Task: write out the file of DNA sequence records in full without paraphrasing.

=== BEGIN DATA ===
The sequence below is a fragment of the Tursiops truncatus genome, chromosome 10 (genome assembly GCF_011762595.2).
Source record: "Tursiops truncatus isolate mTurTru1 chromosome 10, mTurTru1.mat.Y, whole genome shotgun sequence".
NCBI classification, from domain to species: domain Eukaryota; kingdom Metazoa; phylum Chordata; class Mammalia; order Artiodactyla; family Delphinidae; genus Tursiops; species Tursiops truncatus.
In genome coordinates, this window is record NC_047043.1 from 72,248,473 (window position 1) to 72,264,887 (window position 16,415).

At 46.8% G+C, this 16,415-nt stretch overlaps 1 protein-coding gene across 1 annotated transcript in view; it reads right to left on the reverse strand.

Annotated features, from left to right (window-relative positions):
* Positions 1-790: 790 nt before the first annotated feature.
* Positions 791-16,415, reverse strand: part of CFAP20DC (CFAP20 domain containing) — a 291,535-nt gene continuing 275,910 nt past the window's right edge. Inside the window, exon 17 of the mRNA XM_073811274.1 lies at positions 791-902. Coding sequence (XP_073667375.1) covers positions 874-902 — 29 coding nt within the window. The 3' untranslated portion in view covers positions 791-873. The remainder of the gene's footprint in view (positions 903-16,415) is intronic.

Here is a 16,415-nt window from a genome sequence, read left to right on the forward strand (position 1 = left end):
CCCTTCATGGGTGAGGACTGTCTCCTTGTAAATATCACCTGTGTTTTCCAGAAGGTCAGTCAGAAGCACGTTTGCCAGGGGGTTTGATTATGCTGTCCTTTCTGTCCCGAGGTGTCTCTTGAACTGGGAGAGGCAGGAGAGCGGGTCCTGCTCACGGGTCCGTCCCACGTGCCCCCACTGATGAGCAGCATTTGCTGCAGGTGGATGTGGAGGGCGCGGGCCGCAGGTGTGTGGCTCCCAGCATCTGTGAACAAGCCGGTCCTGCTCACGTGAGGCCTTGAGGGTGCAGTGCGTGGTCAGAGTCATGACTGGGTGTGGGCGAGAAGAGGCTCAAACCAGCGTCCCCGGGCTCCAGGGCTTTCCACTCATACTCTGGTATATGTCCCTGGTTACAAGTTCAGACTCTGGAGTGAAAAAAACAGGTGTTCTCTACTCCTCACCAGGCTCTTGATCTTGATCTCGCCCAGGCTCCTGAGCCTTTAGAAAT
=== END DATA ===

The sequence below is a fragment of the Tursiops truncatus genome, chromosome 10 (genome assembly GCF_011762595.2).
Source record: "Tursiops truncatus isolate mTurTru1 chromosome 10, mTurTru1.mat.Y, whole genome shotgun sequence".
NCBI classification, from domain to species: domain Eukaryota; kingdom Metazoa; phylum Chordata; class Mammalia; order Artiodactyla; family Delphinidae; genus Tursiops; species Tursiops truncatus.
In genome coordinates, this window is record NC_047043.1 from 72,248,473 (window position 1) to 72,264,887 (window position 16,415).

At 46.8% G+C, this 16,415-nt stretch overlaps 1 protein-coding gene across 1 annotated transcript in view; it reads right to left on the reverse strand.

Annotated features, from left to right (window-relative positions):
* Positions 1-790: 790 nt before the first annotated feature.
* Positions 791-16,415, reverse strand: part of CFAP20DC (CFAP20 domain containing) — a 291,535-nt gene continuing 275,910 nt past the window's right edge. Inside the window, exon 17 of the mRNA XM_073811274.1 lies at positions 791-902. Coding sequence (XP_073667375.1) covers positions 874-902 — 29 coding nt within the window. The 3' untranslated portion in view covers positions 791-873. The remainder of the gene's footprint in view (positions 903-16,415) is intronic.

Here is a 16,415-nt window from a genome sequence, read left to right on the forward strand (position 1 = left end):
CCCTTCATGGGTGAGGACTGTCTCCTTGTAAATATCACCTGTGTTTTCCAGAAGGTCAGTCAGAAGCACGTTTGCCAGGGGGTTTGATTATGCTGTCCTTTCTGTCCCGAGGTGTCTCTTGAACTGGGAGAGGCAGGAGAGCGGGTCCTGCTCACGGGTCCGTCCCACGTGCCCCCACTGATGAGCAGCATTTGCTGCAGGTGGATGTGGAGGGCGCGGGCCGCAGGTGTGTGGCTCCCAGCATCTGTGAACAAGCCGGTCCTGCTCACGTGAGGCCTTGAGGGTGCAGTGCGTGGTCAGAGTCATGACTGGGTGTGGGCGAGAAGAGGCTCAAACCAGCGTCCCCGGGCTCCAGGGCTTTCCACTCATACTCTGGTATATGTCCCTGGTTACAAGTTCAGACTCTGGAGTGAAAAAAACAGGTGTTCTCTACTCCTCACCAGGCTCTTGATCTTGATCTCGCCCAGGCTCCTGAGCCTTTAGAAAT